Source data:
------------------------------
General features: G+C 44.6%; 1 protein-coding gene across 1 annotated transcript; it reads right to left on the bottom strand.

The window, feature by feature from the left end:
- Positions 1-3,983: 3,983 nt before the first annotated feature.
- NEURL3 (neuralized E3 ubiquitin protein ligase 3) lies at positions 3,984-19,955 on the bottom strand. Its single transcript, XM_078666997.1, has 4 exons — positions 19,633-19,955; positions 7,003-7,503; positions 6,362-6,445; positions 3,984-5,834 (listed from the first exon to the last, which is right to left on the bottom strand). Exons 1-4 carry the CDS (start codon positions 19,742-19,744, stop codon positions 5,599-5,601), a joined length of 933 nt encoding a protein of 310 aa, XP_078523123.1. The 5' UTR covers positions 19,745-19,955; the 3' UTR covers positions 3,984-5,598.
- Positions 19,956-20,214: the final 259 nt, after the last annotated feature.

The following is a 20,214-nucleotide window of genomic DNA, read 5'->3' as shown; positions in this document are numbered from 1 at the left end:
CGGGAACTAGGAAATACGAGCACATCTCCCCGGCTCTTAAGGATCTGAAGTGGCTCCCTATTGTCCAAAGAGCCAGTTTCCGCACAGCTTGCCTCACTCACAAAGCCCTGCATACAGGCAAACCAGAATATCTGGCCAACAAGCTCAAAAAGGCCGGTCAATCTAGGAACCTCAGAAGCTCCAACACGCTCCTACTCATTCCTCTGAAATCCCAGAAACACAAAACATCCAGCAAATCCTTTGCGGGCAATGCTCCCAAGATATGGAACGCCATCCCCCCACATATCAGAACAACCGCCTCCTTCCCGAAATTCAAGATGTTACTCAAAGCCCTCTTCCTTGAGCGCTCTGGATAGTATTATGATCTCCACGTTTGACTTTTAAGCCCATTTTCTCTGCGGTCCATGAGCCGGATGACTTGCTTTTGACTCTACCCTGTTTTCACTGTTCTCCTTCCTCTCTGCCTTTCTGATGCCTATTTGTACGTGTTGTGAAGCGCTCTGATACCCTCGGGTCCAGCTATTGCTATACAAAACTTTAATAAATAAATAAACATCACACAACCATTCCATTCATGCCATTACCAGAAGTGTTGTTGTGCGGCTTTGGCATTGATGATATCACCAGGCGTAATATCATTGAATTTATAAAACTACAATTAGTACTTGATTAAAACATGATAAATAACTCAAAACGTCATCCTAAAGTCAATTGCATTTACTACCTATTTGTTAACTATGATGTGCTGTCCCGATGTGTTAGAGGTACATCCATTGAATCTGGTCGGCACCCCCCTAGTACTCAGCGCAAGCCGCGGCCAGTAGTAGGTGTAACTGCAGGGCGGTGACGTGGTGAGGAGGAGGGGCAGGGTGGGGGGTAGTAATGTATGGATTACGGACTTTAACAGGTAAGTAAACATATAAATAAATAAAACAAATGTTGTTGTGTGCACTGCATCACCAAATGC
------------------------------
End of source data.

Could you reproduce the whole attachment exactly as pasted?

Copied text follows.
General features: G+C 44.6%; 1 protein-coding gene across 1 annotated transcript; it reads right to left on the bottom strand.

The window, feature by feature from the left end:
- Positions 1-3,983: 3,983 nt before the first annotated feature.
- NEURL3 (neuralized E3 ubiquitin protein ligase 3) lies at positions 3,984-19,955 on the bottom strand. Its single transcript, XM_078666997.1, has 4 exons — positions 19,633-19,955; positions 7,003-7,503; positions 6,362-6,445; positions 3,984-5,834 (listed from the first exon to the last, which is right to left on the bottom strand). Exons 1-4 carry the CDS (start codon positions 19,742-19,744, stop codon positions 5,599-5,601), a joined length of 933 nt encoding a protein of 310 aa, XP_078523123.1. The 5' UTR covers positions 19,745-19,955; the 3' UTR covers positions 3,984-5,598.
- Positions 19,956-20,214: the final 259 nt, after the last annotated feature.

The following is a 20,214-nucleotide window of genomic DNA, read 5'->3' as shown; positions in this document are numbered from 1 at the left end:
CGGGAACTAGGAAATACGAGCACATCTCCCCGGCTCTTAAGGATCTGAAGTGGCTCCCTATTGTCCAAAGAGCCAGTTTCCGCACAGCTTGCCTCACTCACAAAGCCCTGCATACAGGCAAACCAGAATATCTGGCCAACAAGCTCAAAAAGGCCGGTCAATCTAGGAACCTCAGAAGCTCCAACACGCTCCTACTCATTCCTCTGAAATCCCAGAAACACAAAACATCCAGCAAATCCTTTGCGGGCAATGCTCCCAAGATATGGAACGCCATCCCCCCACATATCAGAACAACCGCCTCCTTCCCGAAATTCAAGATGTTACTCAAAGCCCTCTTCCTTGAGCGCTCTGGATAGTATTATGATCTCCACGTTTGACTTTTAAGCCCATTTTCTCTGCGGTCCATGAGCCGGATGACTTGCTTTTGACTCTACCCTGTTTTCACTGTTCTCCTTCCTCTCTGCCTTTCTGATGCCTATTTGTACGTGTTGTGAAGCGCTCTGATACCCTCGGGTCCAGCTATTGCTATACAAAACTTTAATAAATAAATAAACATCACACAACCATTCCATTCATGCCATTACCAGAAGTGTTGTTGTGCGGCTTTGGCATTGATGATATCACCAGGCGTAATATCATTGAATTTATAAAACTACAATTAGTACTTGATTAAAACATGATAAATAACTCAAAACGTCATCCTAAAGTCAATTGCATTTACTACCTATTTGTTAACTATGATGTGCTGTCCCGATGTGTTAGAGGTACATCCATTGAATCTGGTCGGCACCCCCCTAGTACTCAGCGCAAGCCGCGGCCAGTAGTAGGTGTAACTGCAGGGCGGTGACGTGGTGAGGAGGAGGGGCAGGGTGGGGGGTAGTAATGTATGGATTACGGACTTTAACAGGTAAGTAAACATATAAATAAATAAAACAAATGTTGTTGTGTGCACTGCATCACCAAATGC